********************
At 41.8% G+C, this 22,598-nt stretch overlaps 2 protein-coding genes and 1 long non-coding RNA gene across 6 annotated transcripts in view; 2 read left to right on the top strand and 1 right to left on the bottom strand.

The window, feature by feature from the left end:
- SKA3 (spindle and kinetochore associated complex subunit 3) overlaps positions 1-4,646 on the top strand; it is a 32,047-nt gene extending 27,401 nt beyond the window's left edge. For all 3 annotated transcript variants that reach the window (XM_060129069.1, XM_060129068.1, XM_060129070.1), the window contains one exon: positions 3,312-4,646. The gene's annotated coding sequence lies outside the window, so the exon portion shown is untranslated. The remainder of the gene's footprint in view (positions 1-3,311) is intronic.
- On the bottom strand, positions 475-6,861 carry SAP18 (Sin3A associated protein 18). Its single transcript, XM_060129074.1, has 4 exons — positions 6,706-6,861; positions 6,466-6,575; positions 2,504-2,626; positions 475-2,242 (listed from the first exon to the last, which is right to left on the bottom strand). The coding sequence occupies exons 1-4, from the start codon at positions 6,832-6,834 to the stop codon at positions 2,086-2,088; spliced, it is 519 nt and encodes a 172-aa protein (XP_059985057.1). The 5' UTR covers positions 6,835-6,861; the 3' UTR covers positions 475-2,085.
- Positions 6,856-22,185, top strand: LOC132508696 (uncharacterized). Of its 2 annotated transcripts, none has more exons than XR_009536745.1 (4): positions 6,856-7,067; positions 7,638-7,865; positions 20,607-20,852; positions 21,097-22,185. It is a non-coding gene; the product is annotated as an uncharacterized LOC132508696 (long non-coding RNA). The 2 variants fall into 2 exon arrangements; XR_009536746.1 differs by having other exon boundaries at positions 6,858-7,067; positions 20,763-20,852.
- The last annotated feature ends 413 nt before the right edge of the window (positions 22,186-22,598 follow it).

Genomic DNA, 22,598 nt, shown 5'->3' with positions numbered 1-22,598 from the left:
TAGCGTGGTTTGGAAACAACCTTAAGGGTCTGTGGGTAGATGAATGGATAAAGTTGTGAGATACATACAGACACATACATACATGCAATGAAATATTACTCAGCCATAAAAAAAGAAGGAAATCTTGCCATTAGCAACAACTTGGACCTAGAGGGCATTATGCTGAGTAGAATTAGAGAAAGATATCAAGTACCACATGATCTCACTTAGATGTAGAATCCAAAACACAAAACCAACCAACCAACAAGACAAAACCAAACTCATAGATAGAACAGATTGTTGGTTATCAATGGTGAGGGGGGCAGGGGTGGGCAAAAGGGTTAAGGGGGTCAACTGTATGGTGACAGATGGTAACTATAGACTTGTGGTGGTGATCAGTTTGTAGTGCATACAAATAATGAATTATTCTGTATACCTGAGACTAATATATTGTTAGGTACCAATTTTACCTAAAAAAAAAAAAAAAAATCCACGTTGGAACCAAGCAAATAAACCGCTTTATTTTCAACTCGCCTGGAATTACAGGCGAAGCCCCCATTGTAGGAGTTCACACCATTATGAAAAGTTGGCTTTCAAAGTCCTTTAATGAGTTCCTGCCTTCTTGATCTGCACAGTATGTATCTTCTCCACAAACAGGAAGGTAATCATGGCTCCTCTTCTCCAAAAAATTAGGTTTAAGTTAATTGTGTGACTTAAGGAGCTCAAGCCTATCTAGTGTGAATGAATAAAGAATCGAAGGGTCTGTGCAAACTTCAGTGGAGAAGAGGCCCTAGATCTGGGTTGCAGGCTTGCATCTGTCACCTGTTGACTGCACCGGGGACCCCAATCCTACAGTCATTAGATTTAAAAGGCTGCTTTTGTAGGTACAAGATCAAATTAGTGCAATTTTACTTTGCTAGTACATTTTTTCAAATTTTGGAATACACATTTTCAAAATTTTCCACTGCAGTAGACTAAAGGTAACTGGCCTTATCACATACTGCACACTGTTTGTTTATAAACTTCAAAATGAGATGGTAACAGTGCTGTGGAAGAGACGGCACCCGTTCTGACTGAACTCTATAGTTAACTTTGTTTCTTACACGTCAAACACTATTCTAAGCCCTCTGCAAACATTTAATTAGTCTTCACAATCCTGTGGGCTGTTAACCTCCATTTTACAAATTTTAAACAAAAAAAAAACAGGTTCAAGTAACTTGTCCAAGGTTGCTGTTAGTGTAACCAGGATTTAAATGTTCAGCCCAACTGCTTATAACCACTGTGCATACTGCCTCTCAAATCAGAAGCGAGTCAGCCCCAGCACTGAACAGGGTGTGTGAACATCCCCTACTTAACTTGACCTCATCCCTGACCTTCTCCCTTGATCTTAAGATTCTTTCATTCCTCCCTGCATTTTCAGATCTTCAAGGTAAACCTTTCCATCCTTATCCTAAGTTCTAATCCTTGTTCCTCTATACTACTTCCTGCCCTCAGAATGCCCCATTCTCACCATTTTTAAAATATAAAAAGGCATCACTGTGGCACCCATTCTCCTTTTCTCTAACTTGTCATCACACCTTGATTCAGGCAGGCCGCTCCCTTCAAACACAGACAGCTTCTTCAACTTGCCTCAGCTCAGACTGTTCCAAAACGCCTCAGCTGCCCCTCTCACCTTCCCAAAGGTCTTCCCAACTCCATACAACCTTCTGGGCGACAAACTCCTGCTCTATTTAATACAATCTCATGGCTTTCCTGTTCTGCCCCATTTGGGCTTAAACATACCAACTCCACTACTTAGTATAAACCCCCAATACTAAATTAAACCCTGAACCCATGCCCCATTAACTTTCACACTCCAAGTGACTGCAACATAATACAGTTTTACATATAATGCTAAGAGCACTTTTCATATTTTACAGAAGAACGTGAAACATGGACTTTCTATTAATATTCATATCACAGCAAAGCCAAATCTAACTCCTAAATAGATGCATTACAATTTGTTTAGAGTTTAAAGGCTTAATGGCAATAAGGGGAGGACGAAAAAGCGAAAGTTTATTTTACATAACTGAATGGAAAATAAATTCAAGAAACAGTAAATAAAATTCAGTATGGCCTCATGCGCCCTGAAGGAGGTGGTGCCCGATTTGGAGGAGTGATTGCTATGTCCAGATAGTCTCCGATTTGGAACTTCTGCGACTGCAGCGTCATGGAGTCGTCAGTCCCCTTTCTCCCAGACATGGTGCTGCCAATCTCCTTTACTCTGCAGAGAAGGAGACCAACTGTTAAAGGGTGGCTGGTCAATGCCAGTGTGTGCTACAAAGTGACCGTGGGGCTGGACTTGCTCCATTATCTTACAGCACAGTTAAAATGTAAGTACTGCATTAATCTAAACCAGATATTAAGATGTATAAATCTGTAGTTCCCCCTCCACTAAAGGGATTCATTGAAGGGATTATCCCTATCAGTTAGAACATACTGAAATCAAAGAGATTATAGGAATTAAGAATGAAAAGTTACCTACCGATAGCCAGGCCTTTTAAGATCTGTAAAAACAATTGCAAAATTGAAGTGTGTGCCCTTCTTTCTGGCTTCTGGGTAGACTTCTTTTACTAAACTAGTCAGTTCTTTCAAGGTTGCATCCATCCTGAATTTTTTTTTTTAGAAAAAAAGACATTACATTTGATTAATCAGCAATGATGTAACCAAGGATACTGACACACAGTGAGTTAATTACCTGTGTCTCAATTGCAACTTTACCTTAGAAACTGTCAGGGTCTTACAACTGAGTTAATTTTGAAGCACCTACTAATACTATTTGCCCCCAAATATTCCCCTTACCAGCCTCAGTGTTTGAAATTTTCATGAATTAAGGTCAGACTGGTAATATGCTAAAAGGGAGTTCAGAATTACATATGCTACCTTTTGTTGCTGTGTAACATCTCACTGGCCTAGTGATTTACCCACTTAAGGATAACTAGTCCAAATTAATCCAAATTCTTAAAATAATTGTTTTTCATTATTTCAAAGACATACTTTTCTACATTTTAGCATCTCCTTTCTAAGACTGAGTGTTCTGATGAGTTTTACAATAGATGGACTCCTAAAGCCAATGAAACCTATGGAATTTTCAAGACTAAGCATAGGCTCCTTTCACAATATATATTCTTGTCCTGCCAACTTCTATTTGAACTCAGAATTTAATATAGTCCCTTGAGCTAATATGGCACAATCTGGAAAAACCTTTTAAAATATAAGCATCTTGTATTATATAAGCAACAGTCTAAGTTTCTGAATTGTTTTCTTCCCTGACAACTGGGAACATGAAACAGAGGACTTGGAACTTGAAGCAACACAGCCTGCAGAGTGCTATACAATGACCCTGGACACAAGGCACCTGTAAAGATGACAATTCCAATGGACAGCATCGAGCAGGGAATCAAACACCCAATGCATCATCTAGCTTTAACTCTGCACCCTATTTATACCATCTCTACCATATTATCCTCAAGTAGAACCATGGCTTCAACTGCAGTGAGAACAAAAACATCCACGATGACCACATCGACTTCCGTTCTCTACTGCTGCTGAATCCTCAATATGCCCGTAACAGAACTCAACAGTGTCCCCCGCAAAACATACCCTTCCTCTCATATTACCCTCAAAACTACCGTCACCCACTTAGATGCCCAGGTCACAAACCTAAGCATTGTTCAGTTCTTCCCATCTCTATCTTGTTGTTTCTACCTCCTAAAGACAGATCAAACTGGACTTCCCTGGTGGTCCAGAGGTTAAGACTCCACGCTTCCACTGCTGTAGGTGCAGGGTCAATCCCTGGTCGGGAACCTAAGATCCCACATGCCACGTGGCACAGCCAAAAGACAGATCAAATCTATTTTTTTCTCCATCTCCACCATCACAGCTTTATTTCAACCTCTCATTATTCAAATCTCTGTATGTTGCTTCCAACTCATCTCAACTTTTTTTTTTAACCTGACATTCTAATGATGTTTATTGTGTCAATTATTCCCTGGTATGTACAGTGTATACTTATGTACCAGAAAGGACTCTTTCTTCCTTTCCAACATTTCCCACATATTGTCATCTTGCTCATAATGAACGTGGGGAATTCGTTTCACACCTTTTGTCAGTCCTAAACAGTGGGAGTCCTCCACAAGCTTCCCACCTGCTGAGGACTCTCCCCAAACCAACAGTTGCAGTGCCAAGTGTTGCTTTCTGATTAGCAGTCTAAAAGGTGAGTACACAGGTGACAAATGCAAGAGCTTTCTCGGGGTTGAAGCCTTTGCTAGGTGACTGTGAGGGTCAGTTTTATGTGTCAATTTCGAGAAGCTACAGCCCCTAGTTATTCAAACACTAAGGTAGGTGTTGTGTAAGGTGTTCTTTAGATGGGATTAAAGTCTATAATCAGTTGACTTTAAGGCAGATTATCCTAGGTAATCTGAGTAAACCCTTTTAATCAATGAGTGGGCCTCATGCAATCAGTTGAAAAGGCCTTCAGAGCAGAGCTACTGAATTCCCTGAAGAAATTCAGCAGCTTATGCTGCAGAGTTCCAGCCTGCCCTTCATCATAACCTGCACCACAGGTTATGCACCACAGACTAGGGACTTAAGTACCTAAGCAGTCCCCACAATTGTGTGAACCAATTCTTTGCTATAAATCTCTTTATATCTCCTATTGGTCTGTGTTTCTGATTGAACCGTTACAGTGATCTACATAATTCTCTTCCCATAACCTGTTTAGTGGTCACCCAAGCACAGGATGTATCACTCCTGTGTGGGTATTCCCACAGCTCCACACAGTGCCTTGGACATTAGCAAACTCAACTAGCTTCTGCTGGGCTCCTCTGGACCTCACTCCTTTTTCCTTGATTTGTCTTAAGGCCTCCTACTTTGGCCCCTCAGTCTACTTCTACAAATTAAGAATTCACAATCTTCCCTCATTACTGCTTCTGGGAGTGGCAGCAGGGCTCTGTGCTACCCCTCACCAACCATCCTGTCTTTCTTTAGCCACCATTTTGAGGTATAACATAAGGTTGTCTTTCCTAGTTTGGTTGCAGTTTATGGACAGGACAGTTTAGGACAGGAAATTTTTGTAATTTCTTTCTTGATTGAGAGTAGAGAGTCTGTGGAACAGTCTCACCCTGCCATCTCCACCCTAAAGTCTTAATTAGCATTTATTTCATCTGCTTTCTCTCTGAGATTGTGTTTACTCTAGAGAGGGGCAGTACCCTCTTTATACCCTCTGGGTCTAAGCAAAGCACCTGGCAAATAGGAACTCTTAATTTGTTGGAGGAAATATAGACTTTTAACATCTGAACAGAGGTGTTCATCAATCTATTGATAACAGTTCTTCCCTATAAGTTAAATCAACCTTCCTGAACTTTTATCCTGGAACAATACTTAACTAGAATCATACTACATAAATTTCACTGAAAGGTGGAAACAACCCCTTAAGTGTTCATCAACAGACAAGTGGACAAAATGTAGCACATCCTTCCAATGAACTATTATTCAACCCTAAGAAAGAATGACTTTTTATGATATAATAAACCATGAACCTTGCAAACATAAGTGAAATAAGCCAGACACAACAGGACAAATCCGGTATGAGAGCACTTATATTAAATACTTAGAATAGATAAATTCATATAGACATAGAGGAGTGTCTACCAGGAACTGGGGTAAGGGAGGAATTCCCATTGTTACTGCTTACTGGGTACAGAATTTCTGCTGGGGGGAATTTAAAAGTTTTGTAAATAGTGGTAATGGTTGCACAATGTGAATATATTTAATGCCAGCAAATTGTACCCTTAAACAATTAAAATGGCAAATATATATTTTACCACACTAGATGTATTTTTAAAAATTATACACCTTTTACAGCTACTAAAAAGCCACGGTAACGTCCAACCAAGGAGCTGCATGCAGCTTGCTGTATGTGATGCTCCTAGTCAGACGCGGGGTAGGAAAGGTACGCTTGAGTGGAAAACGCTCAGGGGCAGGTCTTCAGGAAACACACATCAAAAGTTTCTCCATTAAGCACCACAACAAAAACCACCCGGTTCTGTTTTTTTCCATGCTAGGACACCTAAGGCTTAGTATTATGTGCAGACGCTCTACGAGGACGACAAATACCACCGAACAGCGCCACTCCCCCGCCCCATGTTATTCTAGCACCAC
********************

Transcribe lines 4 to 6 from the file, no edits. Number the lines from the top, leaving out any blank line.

- On the bottom strand, positions 475-6,861 carry SAP18 (Sin3A associated protein 18). Its single transcript, XM_060129074.1, has 4 exons — positions 6,706-6,861; positions 6,466-6,575; positions 2,504-2,626; positions 475-2,242 (listed from the first exon to the last, which is right to left on the bottom strand). The coding sequence occupies exons 1-4, from the start codon at positions 6,832-6,834 to the stop codon at positions 2,086-2,088; spliced, it is 519 nt and encodes a 172-aa protein (XP_059985057.1). The 5' UTR covers positions 6,835-6,861; the 3' UTR covers positions 475-2,085.
- Positions 6,856-22,185, top strand: LOC132508696 (uncharacterized). Of its 2 annotated transcripts, none has more exons than XR_009536745.1 (4): positions 6,856-7,067; positions 7,638-7,865; positions 20,607-20,852; positions 21,097-22,185. It is a non-coding gene; the product is annotated as an uncharacterized LOC132508696 (long non-coding RNA). The 2 variants fall into 2 exon arrangements; XR_009536746.1 differs by having other exon boundaries at positions 6,858-7,067; positions 20,763-20,852.
- The last annotated feature ends 413 nt before the right edge of the window (positions 22,186-22,598 follow it).